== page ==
Clarissa Hayes, child nutrition policy analyst at the Food Research & Action Center (FRAC), recently led a conversation on summer meals with the American Dairy Association North East at the Big 30 Forum in New Jersey.

While the school year may be wrapping up, many schools will not be shutting their doors for the summer. Schools play a critical role in reducing child food insecurity, and the summer months are no exception.

School districts across the country can operate the Summer Nutrition Programs to combat summer hunger and the summer learning loss that are common for many low-income children who rely on free and reduced-price meals during the school year. Schools have three options for serving meals through the Summer Nutrition Programs: the Summer Food Service Program (SFSP); the Seamless Summer Option (SSO); or the traditional School Breakfast Program and National School Lunch Program for children who attend summer school.

School nutrition directors — eager to implement or improve their summer nutrition programs — met up at the Big 30 Forum in New Jersey to brainstorm ideas for how they can bring more summer meals to their communities’ children.

FRAC’s Clarissa Hayes shared successful strategies schools can adopt to fight childhood hunger through the Summer Nutrition Programs.

Districts can:

Increase the number of summer meal site locations

Schools are a natural fit for summer meal sites, with the food service experience, established systems, and programming of ten already in place to support successful implementation. By serving meals during the summer, schools can bring in additional federal reimbursement and strengthen their overall operations.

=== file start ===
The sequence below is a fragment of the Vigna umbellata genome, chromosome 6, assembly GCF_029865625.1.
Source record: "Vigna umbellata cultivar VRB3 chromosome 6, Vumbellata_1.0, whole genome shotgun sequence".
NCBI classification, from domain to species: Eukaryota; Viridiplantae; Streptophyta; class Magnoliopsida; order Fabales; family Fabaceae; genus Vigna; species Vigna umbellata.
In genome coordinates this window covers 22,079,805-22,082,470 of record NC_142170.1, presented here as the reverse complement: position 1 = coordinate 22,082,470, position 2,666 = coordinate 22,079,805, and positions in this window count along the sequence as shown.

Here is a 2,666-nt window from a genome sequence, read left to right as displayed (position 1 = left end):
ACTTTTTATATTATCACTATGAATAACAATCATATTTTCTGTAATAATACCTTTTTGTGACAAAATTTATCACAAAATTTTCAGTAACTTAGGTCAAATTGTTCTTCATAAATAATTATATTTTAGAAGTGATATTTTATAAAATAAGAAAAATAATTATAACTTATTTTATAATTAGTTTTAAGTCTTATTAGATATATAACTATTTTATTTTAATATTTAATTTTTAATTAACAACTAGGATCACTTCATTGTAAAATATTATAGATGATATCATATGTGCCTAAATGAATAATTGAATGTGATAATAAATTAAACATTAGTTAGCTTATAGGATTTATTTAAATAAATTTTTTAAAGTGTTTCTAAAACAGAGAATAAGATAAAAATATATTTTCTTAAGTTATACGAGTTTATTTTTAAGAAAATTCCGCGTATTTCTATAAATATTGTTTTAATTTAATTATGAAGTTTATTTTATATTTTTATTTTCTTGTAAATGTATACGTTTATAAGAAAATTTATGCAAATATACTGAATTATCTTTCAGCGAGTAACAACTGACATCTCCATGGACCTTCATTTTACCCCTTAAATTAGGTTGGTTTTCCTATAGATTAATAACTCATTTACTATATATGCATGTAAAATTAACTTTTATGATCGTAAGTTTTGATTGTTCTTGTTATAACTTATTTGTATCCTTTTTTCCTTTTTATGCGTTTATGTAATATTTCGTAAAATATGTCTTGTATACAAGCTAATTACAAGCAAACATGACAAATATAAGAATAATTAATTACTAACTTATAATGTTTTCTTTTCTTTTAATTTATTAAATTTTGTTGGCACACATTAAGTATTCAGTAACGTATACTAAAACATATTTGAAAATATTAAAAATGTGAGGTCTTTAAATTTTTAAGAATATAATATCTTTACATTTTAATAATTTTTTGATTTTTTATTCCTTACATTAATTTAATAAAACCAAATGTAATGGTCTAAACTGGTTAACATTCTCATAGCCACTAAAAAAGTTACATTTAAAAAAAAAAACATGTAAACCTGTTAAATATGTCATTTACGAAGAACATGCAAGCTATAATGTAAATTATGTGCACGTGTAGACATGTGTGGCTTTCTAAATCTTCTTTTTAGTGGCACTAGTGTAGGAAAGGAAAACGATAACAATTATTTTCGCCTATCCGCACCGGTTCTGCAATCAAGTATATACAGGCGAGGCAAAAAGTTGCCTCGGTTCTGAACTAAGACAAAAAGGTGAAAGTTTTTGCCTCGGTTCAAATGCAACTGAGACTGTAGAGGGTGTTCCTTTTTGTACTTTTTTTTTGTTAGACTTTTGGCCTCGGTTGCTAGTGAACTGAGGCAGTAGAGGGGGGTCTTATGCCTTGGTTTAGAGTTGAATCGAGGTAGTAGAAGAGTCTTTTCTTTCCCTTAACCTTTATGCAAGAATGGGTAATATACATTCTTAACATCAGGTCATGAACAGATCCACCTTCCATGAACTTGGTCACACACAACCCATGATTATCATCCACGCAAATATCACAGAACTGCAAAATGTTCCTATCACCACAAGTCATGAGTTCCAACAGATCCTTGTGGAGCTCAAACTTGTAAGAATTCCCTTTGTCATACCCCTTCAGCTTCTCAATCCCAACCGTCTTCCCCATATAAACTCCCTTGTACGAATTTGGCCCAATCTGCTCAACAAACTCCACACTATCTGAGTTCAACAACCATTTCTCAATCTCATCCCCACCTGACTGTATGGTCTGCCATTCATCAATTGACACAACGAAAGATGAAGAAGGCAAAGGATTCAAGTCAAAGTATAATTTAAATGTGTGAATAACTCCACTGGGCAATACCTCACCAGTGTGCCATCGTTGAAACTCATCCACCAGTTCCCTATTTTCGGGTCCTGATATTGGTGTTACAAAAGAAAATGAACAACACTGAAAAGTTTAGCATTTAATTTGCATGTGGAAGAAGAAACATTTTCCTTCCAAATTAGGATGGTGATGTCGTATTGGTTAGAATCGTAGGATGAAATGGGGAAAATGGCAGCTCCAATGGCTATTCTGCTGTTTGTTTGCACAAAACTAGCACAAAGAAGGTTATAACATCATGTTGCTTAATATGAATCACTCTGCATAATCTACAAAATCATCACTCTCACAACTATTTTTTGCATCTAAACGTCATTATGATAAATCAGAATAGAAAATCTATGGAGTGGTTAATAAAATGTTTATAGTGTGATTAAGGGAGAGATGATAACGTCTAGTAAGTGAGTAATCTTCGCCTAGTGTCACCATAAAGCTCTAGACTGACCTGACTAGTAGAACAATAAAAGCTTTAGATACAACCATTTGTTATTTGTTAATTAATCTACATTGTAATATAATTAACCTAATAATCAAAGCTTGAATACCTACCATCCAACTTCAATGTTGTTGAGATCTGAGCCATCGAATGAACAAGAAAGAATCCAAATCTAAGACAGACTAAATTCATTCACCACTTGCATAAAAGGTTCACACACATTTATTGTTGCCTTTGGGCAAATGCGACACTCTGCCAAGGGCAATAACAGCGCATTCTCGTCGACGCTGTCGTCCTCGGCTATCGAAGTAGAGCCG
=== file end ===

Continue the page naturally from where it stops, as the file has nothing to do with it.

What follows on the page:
If a school district already serves summer meals, it can consider ways to increase their reach by sponsoring community sites lacking capacity to operate on their own. Sites also can improve meal quality through farm-to-school efforts and use children’s feedback on meals served.

Get the word out

Marketing and promotion are key strategies for increasing awareness and participation in summer meals. Schools are required to help with summer food outreach. They can reach out to families before the school year ends about the location of summer meal sites. This can include sending flyers and stickers home with students as well as printing program information on report cards. Schools also can plan mid-summer robo-calls and mailings to keep participation high, and can engage with families through social media.

Address transportation barriers

Transportation to meal sites can be a challenge for some families, especially those in more rural areas, during the summer. Schools can consider providing transportation for students to sites that offer programming, adding a mobile-meals component to reach more children in remote areas, or working with other community partners to do so.

Maximize the number of meals served and operating days

Students need access to summer meals from the day after school lets out until the day before school opens for the next school year. Schools can help reduce gaps that might exist after school-sponsored programming ends by working with community partners to host sites nearby. Additionally, expanding the types of meals served (for example, adding breakfast at sites that only serve lunch) and providing weekend meals through youth-serving or faith-based groups can help reach more children.

Through these successful strategies, school districts can increase summer meals program participation and help close the summer hunger gap.

Learn more about the American Dairy Association’s efforts to support schools’ participation in summer meals, and FRAC’s work to close the summer hunger gap.

FRAC On The Move is a series in which we follow our policy and program experts as they connect with advocates across the country to explore strategies and develop solutions to end hunger. Follow #FRACOnTheMove on Twitter for our latest whereabouts.